- Form 3: Characteristic Accountability
Together, these three forms, provide a complete record of the build process from the Raw Materials and Components used, through Dimensional Measurements, Special Processing, and Functional Testing.
AS9102 - Form 1
Form 1 is described as Part Number Accountability, and achieves three goals:
- Ensure traceability to the engineering change order
- Ensure tracability to the manufacturing process (i.e. work order or job)
- Link the parent FAI to the FAI for each sub-component used
Form 1 defines whether the part being inspected is an individual component (i.e. a Detail FAI), or an assembly with a Bill of Materials (i.e. an Assembly FAI).
For an Assembly FAI, you must list each of the component part numbers that make up the assembly in Fields 15 and 16. If those components are serialied, include the serial numbers in Field 17. And finally, enter the FAI number for each sub-component in Field 18.
AS9102 - Form 2
Form 2 is described as Product Accountability, and has two sub-sections:
- Raw Materials and Special Processing section
- A Functional Testing section.
As an example, your raw materials may include a block of Al6061 T6, a conductive epoxy, and a copper tube. The machined aluminum part may be Hard Anodized Black. You must list each raw material (Al6061 T6, Conductive Epoxy, Copper Tube) and special process (Anodization) in Field 5, and the associated Specification Number in Field 6. If the special process has a customer-defined or industry-standard code, list that in Field 7.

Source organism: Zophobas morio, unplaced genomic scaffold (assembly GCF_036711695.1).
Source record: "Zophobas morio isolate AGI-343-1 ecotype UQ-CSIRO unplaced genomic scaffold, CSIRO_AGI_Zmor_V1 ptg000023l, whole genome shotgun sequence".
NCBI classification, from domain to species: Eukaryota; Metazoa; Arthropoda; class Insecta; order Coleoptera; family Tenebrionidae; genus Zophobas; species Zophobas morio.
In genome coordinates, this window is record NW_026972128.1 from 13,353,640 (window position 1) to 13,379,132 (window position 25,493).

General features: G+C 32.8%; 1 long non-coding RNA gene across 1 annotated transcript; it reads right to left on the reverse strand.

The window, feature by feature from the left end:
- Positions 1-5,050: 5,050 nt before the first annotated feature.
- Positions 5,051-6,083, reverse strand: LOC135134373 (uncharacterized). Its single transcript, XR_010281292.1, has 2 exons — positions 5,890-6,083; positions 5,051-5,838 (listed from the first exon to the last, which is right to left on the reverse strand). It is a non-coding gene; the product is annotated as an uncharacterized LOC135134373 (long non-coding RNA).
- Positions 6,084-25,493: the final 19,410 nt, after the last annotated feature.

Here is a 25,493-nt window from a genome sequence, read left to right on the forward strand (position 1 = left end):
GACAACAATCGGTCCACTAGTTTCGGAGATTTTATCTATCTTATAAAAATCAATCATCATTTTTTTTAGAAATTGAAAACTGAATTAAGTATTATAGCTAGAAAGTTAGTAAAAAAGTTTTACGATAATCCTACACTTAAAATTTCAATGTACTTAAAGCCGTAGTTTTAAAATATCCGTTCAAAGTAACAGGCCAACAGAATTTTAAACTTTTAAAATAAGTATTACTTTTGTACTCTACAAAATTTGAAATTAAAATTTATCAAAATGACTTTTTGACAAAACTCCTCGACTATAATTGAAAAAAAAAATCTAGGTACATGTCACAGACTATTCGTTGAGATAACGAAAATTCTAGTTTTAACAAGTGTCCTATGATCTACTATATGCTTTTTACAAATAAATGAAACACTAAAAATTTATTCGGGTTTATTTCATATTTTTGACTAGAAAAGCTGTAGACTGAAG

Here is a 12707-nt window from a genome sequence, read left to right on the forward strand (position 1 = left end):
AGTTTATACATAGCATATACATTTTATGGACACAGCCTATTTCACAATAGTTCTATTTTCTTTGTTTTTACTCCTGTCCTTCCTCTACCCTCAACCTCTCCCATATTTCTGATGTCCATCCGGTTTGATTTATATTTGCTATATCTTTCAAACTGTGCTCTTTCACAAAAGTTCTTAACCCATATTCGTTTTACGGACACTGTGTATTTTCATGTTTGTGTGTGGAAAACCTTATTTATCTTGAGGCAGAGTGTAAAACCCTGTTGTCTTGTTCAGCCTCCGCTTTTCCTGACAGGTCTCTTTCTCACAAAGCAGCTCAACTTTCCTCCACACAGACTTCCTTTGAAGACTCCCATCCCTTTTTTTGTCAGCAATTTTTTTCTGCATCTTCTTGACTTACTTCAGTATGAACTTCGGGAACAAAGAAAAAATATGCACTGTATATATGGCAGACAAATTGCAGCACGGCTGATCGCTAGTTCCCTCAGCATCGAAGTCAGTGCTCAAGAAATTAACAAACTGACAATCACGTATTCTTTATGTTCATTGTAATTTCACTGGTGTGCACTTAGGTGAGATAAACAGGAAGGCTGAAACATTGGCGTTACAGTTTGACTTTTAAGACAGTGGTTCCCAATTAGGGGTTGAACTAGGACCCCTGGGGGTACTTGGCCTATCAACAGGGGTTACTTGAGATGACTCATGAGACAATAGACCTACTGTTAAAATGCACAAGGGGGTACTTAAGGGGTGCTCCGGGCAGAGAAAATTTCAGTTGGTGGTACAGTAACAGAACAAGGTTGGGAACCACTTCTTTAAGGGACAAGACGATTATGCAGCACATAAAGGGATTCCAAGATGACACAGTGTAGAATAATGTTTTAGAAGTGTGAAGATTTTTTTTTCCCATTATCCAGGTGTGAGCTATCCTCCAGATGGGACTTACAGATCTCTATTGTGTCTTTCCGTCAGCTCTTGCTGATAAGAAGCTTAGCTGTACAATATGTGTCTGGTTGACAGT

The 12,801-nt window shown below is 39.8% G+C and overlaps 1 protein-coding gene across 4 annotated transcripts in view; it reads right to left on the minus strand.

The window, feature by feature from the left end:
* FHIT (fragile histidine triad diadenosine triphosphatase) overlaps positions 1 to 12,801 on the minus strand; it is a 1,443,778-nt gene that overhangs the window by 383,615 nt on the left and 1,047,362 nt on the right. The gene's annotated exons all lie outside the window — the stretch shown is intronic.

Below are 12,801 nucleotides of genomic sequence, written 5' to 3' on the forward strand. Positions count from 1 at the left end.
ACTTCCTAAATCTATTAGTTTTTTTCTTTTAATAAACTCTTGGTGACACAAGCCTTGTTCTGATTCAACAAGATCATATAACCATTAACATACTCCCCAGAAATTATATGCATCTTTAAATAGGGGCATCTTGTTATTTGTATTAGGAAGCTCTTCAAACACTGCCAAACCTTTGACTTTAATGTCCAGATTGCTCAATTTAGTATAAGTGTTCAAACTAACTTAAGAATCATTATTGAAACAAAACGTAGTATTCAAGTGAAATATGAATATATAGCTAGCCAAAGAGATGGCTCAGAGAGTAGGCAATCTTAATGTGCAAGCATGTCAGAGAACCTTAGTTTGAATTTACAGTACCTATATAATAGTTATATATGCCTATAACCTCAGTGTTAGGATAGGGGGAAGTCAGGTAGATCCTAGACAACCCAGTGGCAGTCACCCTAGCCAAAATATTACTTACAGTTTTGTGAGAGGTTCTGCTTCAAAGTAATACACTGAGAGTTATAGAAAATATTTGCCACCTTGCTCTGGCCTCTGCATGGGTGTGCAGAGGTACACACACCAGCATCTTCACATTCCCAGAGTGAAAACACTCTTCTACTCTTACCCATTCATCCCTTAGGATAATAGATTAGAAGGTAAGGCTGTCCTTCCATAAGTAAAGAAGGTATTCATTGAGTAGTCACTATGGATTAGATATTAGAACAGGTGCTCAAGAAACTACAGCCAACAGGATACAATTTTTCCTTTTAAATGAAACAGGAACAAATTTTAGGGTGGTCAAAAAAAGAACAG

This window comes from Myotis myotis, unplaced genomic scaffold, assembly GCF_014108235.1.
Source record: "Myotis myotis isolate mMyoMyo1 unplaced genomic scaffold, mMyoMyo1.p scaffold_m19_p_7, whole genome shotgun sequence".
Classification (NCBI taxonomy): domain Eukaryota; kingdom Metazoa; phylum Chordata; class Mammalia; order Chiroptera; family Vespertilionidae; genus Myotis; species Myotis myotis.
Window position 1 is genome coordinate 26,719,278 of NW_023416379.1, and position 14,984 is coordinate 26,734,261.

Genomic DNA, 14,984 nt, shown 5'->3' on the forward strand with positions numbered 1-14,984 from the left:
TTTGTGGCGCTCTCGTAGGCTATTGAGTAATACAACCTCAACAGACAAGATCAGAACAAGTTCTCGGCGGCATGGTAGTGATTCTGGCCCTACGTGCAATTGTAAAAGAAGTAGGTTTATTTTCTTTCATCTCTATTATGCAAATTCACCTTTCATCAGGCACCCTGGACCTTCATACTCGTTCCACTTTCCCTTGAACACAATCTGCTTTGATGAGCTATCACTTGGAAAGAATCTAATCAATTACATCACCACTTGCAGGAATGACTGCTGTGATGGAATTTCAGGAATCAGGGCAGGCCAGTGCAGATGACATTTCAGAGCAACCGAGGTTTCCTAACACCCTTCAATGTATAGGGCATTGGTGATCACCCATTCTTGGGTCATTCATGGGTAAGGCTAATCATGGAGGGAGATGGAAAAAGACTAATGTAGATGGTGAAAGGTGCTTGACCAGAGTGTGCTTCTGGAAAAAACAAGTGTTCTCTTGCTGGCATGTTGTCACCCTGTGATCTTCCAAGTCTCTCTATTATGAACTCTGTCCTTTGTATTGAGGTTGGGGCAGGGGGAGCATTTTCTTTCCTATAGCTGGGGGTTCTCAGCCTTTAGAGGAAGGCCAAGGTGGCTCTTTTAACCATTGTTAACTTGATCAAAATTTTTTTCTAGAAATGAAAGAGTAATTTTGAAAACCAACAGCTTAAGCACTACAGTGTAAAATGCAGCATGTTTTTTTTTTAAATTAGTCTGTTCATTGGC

Use Field 8 to list the vendor code assigned to the special processing supplier, and Field 9 to declare whether the special processing supplier requires approval from your customer (this will be dictated by the terms of each individual customer contract or PO.
Functional Test Procedure numbers are recorded in Field 11, and the file number for the test results (i.e. test data and pass/fail acceptance record) are listed in Field 12.
AS9102 - Form 3